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Monday, May 14, 2012

Stark Reality


One of the first eBooks that I purchased for my eReader was In the Garden of Beasts: Love, Terror, and an American Family in Hitler's Berlin by Erik Larson. I had read his The Devil in the White City: Murder, Magic, and Madness at the Fair that Changed America a number of years ago and was enthralled and terrified by its hair-raising tale of a serial killer during the 1893 World Exposition in Chicago. Larson jumps ahead some forty-odd years and offers yet another hair-raising account of the ambassadorship of William E. Dodd, a humble history professor, to Germany in 1933, when Adolf Hitler began his rise to power and his subsequent reign of terror.

Equally as well-written as The Devil in the White CityI was also intrigued, enthralled, and appalled by In the Garden of Beasts. So much so, that I carted my eReader into work and shared the first few chapters with my officemate. Mike recently emailed me asking if I had yet blogged about the book—he had just finished reading it and wanted to trade notes. I asked what he thought and here is what he wrote:

I thoroughly enjoyed the book and learned a lot from it, even though it doesn't seem as substantial as The Devil in the White City. But that's not surprising, since In the Garden of Beasts is primarily about just one year, 1933, and is a shorter book.

First of all, I had no idea that the USA was so anti-immigrant and anti-Semitic in the 1930s. It's disturbing. Roosevelt evidently couldn't do much to help the Jews in Europe at that time because it would've been politically suicidal.

This book also depicts the State Department at the time as an elitist club of condescending Ivy League jerks. William Dodd didn't fit in their club because he was frugal and taught at the "lowly" University of Chicago. So those in the State Department wouldn't support Dodd, and frequently 
mocked him because he wasn't rich. They undermined him and his efforts. I found this rather pathetic!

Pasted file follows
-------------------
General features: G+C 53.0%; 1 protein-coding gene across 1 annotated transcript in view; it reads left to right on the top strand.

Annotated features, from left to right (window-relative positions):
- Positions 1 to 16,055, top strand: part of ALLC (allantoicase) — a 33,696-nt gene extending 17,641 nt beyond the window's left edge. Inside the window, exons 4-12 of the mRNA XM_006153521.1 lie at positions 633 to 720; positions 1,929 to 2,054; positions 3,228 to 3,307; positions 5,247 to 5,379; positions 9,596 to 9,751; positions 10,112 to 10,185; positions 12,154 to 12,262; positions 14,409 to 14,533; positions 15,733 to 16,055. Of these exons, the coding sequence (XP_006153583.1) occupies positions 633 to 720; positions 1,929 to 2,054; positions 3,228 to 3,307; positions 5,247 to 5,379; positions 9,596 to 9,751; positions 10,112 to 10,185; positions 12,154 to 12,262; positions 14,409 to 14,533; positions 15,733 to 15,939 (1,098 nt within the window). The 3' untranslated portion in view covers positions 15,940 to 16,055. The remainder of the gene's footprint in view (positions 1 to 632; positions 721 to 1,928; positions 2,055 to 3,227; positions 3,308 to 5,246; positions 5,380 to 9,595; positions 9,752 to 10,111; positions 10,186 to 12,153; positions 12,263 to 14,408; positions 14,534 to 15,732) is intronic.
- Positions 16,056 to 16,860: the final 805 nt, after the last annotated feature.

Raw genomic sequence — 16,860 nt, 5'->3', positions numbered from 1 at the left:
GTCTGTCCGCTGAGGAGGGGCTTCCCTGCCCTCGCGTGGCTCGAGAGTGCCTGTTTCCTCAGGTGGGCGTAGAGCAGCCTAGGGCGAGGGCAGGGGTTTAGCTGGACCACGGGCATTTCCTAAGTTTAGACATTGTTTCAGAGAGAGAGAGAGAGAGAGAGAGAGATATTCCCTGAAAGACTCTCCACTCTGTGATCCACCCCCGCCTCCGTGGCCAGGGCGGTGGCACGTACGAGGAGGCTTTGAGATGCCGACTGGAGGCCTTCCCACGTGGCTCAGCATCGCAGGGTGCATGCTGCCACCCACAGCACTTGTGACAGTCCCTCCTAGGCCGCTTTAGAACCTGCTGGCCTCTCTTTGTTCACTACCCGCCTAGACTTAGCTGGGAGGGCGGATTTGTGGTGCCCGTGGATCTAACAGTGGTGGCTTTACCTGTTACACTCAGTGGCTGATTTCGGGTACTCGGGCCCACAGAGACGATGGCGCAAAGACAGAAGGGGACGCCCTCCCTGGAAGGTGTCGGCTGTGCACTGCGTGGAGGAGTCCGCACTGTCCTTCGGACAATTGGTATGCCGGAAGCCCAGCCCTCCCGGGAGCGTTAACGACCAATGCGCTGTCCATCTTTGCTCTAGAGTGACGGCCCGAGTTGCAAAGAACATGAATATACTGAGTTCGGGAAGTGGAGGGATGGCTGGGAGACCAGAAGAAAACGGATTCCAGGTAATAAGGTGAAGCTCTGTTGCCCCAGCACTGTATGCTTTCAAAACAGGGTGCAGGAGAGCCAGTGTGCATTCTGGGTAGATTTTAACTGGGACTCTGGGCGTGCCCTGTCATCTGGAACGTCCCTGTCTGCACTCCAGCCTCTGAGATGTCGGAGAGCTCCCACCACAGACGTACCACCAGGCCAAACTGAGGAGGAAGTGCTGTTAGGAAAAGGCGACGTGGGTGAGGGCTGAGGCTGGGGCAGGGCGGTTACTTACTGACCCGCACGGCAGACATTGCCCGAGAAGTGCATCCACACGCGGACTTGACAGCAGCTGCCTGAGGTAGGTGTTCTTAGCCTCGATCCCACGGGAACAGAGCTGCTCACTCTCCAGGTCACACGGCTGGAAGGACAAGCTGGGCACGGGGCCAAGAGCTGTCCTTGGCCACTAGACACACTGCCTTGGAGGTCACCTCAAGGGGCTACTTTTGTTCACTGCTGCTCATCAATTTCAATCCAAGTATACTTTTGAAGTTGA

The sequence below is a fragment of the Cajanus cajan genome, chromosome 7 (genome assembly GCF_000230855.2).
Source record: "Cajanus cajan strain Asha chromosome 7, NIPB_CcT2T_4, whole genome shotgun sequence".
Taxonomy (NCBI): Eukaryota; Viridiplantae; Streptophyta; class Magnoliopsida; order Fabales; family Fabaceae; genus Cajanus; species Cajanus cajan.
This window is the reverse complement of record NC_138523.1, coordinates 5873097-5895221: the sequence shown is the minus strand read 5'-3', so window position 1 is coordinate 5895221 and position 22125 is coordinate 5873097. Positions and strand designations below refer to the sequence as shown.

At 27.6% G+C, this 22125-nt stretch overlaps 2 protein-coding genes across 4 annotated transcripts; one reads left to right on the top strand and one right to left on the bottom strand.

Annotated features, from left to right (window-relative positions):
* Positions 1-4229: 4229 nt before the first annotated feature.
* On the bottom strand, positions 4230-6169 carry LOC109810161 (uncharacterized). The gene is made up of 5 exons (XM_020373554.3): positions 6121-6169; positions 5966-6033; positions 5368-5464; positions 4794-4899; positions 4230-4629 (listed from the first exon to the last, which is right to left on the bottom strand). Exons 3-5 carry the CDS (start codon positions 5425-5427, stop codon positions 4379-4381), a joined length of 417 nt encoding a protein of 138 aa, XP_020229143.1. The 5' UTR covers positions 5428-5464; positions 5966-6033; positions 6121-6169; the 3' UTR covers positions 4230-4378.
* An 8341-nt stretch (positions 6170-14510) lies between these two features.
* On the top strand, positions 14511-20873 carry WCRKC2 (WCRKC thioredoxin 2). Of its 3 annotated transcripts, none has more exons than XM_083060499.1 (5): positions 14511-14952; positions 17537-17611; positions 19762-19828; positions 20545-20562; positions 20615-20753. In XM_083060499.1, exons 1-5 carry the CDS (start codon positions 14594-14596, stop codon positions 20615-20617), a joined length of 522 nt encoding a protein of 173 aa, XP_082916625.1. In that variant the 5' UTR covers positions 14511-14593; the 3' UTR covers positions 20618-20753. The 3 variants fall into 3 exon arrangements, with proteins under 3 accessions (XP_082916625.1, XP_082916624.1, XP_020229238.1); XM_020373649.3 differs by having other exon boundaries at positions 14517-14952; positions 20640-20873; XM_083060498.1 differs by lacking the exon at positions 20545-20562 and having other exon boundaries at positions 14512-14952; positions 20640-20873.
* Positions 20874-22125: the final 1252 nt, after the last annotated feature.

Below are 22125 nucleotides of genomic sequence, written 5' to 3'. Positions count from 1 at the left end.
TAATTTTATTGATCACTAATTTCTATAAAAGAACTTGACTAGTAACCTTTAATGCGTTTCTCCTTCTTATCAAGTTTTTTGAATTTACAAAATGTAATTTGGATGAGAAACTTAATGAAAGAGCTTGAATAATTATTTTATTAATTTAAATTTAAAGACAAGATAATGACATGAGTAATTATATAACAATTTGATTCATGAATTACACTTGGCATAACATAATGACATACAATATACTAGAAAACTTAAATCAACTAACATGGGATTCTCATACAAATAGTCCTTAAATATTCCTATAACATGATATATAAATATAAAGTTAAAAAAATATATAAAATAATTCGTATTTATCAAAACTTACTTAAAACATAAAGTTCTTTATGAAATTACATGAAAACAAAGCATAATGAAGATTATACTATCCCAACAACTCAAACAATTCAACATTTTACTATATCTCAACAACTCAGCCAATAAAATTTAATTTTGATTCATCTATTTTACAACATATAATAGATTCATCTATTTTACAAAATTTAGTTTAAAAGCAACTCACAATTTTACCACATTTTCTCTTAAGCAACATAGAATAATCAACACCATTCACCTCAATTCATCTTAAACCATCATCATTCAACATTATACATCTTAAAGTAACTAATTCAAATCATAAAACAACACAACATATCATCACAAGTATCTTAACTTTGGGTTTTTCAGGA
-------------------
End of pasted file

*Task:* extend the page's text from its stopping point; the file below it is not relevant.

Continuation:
Dodd had no diplomatic experience, yet his first position as an ambassador was to Nazi Germany! Think about what an astonishingly difficult task that was and how little support he got. You'd think that President Roosevelt would have known better than to send a complete neophyte on such a difficult assignment. Yet, Dodd did a fairly good job. He would not compromise on his values and refused to suck up to the Nazi's or the Ivy Leaguers in the State Dept. I came away from the book admiring Dodd.

No matter how many books and movies I read and watch about the Nazis, I am always stunned by their brutality, cruelty, corruption, paranoia, and psychosis. Almost unbelievable and never less than completely disgusting. They finally got what they deserved, but not before they destroyed millions of lives.  Early in the book, there is an image of an American physician's flayed skin; I'll never get that out of my head. Beasts, indeed!

The Nazi movement could have been stopped. I didn't not realize before reading Larson’s book that German president Hindenburg could have ended Hitler's reign. It’s a shame that he didn't. In fact, as the author points out, Hindenburg was apparently senile by 1933 and made several decisions that facilitated Hitler's consolidation of power.

What was also very interesting to me is how the book showed how tensions among the Nazi's would dominate the mood of the entire city of Berlin; the feelings of doom and fear that resulted from their reign seemed to overwhelm just about every citizen, even during peace time. I wasn't aware of the horrifying concepts of denunciations and coordination. It is just unbelievable how the fabric of Germany [culture] was so quickly destroyed by the Nazis. Old friends would turn each other in for minor or imagined infractions. And I was amazed at the depiction of human cruelties that were inflicted.